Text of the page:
Mr Clegg, who resigned as Liberal Democrat leader last month, said that on a good day Mr Kennedy had had "more political talent in his little finger than the rest of us put together".
"Charles devoted his life to public service, yet he had an unusual gift for speaking about politics with humour and humility which touched people well beyond the world of politics," he said.
"He was one of the most gentle and unflappable politicians I have ever known, yet he was immensely courageous too not least when he spoke for the country against the invasion of Iraq."
Mr Kennedy's family said in a statement: "It is with great sadness, and an enormous sense of shock, that we announce the death of Charles Kennedy.
"We are obviously devastated at the loss. Charles was a fine man, a talented politician, and a loving father to his young son."
A Police Scotland spokesman said: "Police officers attended an address at Fort William on Monday, June 1 to reports of the sudden death of a 55-year-old man. Police were notified by ambulance service personnel. There are no suspicious circumstances."
'A different style of politics'
By Norman Smith, BBC assistant political editor
Charles Kennedy was one of the most influential politicians of his generation. In 2005 he led the Liberal Democrats to their best election result, carved out a distinctive position for his party on the left of British politics and, perhaps most significantly, ensured his party was at the forefront of opposition to the Iraq War.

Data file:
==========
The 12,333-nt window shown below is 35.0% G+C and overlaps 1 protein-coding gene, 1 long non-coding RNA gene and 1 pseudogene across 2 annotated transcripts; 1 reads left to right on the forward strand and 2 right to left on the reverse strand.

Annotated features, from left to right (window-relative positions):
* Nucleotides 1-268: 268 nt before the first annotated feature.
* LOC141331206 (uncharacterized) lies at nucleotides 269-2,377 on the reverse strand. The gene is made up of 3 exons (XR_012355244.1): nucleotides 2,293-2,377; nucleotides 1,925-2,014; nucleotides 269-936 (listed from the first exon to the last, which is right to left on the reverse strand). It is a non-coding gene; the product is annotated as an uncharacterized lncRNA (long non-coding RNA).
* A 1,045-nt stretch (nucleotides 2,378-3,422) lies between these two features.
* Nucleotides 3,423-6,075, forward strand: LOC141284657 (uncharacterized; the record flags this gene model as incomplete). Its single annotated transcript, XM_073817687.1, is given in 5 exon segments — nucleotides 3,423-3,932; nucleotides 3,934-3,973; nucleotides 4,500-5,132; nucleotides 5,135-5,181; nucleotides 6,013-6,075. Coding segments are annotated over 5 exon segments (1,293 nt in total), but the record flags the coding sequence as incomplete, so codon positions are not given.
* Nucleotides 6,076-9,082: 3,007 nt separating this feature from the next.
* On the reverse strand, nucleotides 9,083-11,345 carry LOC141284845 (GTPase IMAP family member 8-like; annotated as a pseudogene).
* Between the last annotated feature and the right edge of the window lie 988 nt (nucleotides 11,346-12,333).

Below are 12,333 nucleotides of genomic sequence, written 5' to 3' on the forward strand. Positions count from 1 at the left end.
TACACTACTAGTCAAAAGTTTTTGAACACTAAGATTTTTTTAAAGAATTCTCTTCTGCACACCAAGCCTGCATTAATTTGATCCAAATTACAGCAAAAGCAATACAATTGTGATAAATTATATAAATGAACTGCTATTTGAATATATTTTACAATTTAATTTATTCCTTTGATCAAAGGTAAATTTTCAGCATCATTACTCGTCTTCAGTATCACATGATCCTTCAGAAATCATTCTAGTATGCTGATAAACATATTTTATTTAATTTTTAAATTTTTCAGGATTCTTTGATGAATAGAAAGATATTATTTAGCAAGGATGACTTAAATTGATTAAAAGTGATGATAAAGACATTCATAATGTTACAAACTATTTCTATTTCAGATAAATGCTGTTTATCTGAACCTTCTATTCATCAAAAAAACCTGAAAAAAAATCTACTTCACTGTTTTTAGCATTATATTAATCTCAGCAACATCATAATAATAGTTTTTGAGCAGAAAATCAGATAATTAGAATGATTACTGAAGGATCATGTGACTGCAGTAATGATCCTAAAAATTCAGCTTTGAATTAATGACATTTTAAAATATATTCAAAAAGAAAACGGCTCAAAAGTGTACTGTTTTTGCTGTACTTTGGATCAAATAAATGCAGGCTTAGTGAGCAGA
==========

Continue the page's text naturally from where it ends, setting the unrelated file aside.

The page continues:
Charles Kennedy also brought a different style of politics to Westminster; more informal; relaxed and outgoing; generous to opponents, warm to friends and not one for the more bitter, dark arts of politics.
He was a politician as much at ease in the television studios as in the Chamber and struck a chord with the public in an age when politicians were more reserved and removed. He sought to fashion a different way of doing politics.
Never the most organised of politicians, he found the business of leadership more onerous and that, coupled with his drinking problems, fuelled disquiet within the Parliamentary party that was eventually to lead to his toppling.
Mr Kennedy's political career began in the Social Democratic Party and he became the youngest MP of the time at the age of 23 when he won the Ross, Cromarty and Skye seat in 1983.
At first he was SDP spokesman on social security, Scotland and health and when most of his party merged with the Liberals to form the Lib Dems in 1988, he continued to hold a series of frontbench posts.
He took over the Liberal Democrat leadership from Paddy Ashdown in 1999 and led the party to its best election result since the 1920s in 2005, when the Lib Dems won 62 seats.
In January 2006 he said he had been receiving treatment for an alcohol problem and resigned as leader.
After this, Mr Kennedy maintained a lower profile. He did not play any role in the coalition government, having voted against his party's decision to enter an alliance with the Conservatives.
Writing in May 2010, he said the tie-up with the Conservatives drove "a strategic coach and horses through the long-nurtured 'realignment of the centre-left' to which leaders in the Liberal tradition, this one included, have all subscribed" since the 1950s.